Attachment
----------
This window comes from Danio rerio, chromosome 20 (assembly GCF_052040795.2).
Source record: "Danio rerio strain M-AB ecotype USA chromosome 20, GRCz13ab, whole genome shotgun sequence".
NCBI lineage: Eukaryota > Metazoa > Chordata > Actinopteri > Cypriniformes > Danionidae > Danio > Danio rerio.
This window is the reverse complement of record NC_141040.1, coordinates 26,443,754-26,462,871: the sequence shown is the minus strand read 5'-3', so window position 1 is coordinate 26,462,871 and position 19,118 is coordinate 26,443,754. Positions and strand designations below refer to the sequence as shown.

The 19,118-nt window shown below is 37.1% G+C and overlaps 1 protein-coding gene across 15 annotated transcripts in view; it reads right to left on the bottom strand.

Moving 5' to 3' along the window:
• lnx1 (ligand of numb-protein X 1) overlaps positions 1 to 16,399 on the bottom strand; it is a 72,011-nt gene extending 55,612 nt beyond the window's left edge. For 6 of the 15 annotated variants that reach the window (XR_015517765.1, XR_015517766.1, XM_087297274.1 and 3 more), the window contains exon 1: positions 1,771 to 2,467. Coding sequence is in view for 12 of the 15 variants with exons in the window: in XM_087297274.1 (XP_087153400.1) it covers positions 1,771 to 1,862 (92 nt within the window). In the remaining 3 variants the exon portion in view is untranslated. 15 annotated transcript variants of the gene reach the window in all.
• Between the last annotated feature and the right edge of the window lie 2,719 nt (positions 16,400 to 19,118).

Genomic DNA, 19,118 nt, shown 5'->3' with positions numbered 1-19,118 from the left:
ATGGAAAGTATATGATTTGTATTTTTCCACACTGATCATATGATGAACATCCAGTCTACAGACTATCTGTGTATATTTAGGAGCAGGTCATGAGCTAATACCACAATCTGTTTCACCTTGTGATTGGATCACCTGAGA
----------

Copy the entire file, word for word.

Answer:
This window comes from Danio rerio, chromosome 20 (assembly GCF_052040795.2).
Source record: "Danio rerio strain M-AB ecotype USA chromosome 20, GRCz13ab, whole genome shotgun sequence".
NCBI lineage: Eukaryota > Metazoa > Chordata > Actinopteri > Cypriniformes > Danionidae > Danio > Danio rerio.
This window is the reverse complement of record NC_141040.1, coordinates 26,443,754-26,462,871: the sequence shown is the minus strand read 5'-3', so window position 1 is coordinate 26,462,871 and position 19,118 is coordinate 26,443,754. Positions and strand designations below refer to the sequence as shown.

The 19,118-nt window shown below is 37.1% G+C and overlaps 1 protein-coding gene across 15 annotated transcripts in view; it reads right to left on the bottom strand.

Moving 5' to 3' along the window:
• lnx1 (ligand of numb-protein X 1) overlaps positions 1 to 16,399 on the bottom strand; it is a 72,011-nt gene extending 55,612 nt beyond the window's left edge. For 6 of the 15 annotated variants that reach the window (XR_015517765.1, XR_015517766.1, XM_087297274.1 and 3 more), the window contains exon 1: positions 1,771 to 2,467. Coding sequence is in view for 12 of the 15 variants with exons in the window: in XM_087297274.1 (XP_087153400.1) it covers positions 1,771 to 1,862 (92 nt within the window). In the remaining 3 variants the exon portion in view is untranslated. 15 annotated transcript variants of the gene reach the window in all.
• Between the last annotated feature and the right edge of the window lie 2,719 nt (positions 16,400 to 19,118).

Genomic DNA, 19,118 nt, shown 5'->3' with positions numbered 1-19,118 from the left:
ATGGAAAGTATATGATTTGTATTTTTCCACACTGATCATATGATGAACATCCAGTCTACAGACTATCTGTGTATATTTAGGAGCAGGTCATGAGCTAATACCACAATCTGTTTCACCTTGTGATTGGATCACCTGAGA